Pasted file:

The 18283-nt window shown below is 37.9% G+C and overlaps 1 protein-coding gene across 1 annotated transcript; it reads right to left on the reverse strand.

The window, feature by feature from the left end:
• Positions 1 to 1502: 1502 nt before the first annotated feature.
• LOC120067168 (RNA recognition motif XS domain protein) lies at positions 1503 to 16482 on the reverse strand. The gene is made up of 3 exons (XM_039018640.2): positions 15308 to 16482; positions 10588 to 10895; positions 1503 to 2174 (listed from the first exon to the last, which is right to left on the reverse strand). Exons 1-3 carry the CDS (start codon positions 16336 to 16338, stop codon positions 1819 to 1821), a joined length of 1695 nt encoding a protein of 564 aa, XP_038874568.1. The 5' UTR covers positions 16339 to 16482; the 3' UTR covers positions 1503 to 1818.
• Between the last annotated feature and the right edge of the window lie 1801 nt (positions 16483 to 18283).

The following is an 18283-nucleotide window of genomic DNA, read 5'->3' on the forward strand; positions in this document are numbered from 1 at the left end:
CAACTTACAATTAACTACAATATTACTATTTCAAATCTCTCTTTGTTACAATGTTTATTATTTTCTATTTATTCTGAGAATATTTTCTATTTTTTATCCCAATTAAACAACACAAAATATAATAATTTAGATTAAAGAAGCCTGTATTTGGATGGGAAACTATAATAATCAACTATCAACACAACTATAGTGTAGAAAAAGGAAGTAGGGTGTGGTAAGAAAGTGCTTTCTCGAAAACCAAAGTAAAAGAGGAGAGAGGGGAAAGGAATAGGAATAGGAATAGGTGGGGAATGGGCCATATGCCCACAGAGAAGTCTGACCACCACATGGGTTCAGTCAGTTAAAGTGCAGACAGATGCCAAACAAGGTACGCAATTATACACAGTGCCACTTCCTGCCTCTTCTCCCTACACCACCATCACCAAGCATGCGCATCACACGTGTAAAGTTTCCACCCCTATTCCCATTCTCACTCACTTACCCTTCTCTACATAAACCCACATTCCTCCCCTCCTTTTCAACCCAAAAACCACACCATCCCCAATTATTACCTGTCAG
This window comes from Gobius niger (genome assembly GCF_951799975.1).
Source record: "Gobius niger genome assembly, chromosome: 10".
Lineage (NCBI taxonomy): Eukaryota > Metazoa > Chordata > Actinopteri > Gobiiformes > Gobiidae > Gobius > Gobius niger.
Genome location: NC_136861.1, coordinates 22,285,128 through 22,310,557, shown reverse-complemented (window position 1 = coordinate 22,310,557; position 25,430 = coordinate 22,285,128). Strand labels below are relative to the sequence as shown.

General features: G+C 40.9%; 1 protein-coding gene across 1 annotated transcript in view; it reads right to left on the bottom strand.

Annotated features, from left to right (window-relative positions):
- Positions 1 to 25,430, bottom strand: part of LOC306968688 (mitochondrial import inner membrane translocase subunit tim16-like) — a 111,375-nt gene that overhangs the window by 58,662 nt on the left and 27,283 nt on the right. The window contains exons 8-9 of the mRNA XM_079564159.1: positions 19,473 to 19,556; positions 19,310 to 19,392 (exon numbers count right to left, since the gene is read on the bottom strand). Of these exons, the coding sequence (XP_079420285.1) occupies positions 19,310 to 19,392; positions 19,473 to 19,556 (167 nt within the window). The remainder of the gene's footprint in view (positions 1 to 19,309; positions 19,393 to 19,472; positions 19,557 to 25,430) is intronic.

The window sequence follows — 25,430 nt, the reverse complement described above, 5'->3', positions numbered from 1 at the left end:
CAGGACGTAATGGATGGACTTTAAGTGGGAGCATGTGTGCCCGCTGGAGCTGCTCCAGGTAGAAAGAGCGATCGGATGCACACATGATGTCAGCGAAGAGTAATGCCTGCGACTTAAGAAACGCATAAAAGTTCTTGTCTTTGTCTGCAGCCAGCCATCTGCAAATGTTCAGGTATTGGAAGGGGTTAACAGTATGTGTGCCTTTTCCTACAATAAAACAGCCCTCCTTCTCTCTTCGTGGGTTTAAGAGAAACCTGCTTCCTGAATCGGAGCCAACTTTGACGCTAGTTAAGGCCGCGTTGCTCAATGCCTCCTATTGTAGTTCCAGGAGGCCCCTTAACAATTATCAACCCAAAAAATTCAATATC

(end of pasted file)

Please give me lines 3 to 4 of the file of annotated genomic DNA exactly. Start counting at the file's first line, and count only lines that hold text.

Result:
• Positions 1 to 1502: 1502 nt before the first annotated feature.
• LOC120067168 (RNA recognition motif XS domain protein) lies at positions 1503 to 16482 on the reverse strand. The gene is made up of 3 exons (XM_039018640.2): positions 15308 to 16482; positions 10588 to 10895; positions 1503 to 2174 (listed from the first exon to the last, which is right to left on the reverse strand). Exons 1-3 carry the CDS (start codon positions 16336 to 16338, stop codon positions 1819 to 1821), a joined length of 1695 nt encoding a protein of 564 aa, XP_038874568.1. The 5' UTR covers positions 16339 to 16482; the 3' UTR covers positions 1503 to 1818.